hi, kel879, and welcome to allnurses!
have you been reading the care plan threads on the nursing student assistance forum? that is where they are usually posted and i will answer all care plan questions (unless someone ended up on my ignore list).
a care plan is nothing more than the written documentation of your problem solving process. the nursing process is the problem solving process that we use. you must follow the 5 steps of the nursing process in the sequence that they occur
to do the problem solving (therefore, the care plan) properly. otherwise, you end up confused and lost in the woods. these are the five steps and what activities go on in each step:
- assessment (collect data from medical record, do a physical assessment of the patient, assess adl's, look up information about your patient's medical diseases/conditions to learn about the signs and symptoms and pathophysiology)
- determination of the patient's problem(s)/nursing diagnosis (make a list of the abnormal assessment data, match your abnormal assessment data to likely nursing diagnoses, decide on the nursing diagnoses to use)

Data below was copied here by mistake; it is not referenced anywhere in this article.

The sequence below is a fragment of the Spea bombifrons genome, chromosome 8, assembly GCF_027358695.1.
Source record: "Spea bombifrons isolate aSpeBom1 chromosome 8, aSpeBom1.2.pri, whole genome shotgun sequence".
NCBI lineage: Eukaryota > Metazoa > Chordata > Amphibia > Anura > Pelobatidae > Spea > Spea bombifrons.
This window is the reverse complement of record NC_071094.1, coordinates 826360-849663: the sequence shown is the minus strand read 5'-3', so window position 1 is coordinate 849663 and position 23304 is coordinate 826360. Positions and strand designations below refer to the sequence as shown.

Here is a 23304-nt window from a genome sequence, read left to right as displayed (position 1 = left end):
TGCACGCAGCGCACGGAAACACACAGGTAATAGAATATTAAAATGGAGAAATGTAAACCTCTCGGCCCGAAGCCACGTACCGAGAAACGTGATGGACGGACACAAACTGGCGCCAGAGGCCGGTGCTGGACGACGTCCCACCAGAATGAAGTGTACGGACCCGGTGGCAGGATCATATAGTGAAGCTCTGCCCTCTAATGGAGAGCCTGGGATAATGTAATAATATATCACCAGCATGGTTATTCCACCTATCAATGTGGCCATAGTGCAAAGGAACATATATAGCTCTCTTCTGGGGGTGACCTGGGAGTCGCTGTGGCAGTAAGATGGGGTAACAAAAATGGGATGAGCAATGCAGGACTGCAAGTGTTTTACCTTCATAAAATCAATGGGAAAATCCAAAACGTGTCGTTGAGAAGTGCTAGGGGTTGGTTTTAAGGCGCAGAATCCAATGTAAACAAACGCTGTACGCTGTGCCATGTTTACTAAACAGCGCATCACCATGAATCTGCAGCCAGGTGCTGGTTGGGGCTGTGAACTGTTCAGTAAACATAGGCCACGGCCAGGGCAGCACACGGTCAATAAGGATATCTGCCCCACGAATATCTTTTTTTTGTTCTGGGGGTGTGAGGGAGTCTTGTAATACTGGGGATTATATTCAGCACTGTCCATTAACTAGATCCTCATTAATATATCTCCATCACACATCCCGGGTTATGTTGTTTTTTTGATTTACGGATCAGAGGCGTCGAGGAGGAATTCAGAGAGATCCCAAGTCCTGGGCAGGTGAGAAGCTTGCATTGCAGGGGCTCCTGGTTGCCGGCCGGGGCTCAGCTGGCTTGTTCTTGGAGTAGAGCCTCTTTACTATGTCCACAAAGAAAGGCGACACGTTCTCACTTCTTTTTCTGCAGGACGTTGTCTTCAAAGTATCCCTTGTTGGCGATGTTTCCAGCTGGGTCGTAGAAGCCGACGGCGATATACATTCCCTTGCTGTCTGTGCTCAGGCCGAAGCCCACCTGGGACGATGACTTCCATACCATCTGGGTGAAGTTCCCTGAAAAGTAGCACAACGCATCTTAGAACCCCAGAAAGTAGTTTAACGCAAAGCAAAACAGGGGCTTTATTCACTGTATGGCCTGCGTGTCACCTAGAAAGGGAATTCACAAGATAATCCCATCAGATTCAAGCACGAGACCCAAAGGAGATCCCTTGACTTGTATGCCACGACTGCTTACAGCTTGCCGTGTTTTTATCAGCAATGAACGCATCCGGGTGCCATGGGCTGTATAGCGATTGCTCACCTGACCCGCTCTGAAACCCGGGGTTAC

- planning (write measurable goals/outcomes and nursing interventions)
- implementation (initiate the care plan)
- evaluation (determine if goals/outcomes have been met)
now, my first question is how thorough a job did you do in your assessment of this patient because i can only find these symptoms of the patient after going through what you posted:
- decreased respirations
- pain at surgical site, right groin
- ekg shows sinus tachycardia
- edema at surgical site
there is some preliminary work and information you needed to find out before even moving on to step #2 of the nursing process here. first, know the complications of undergoing general anesthesia:
- breathing problems (atelectasis, hypoxia, pneumonia, pulmonary embolism)
- hypotension (shock, hemorrhage)
- thrombophlebitis in the lower extremity
- elevated or depressed temperature
- any number of problems with the incision/wound (dehiscence, evisceration, infection)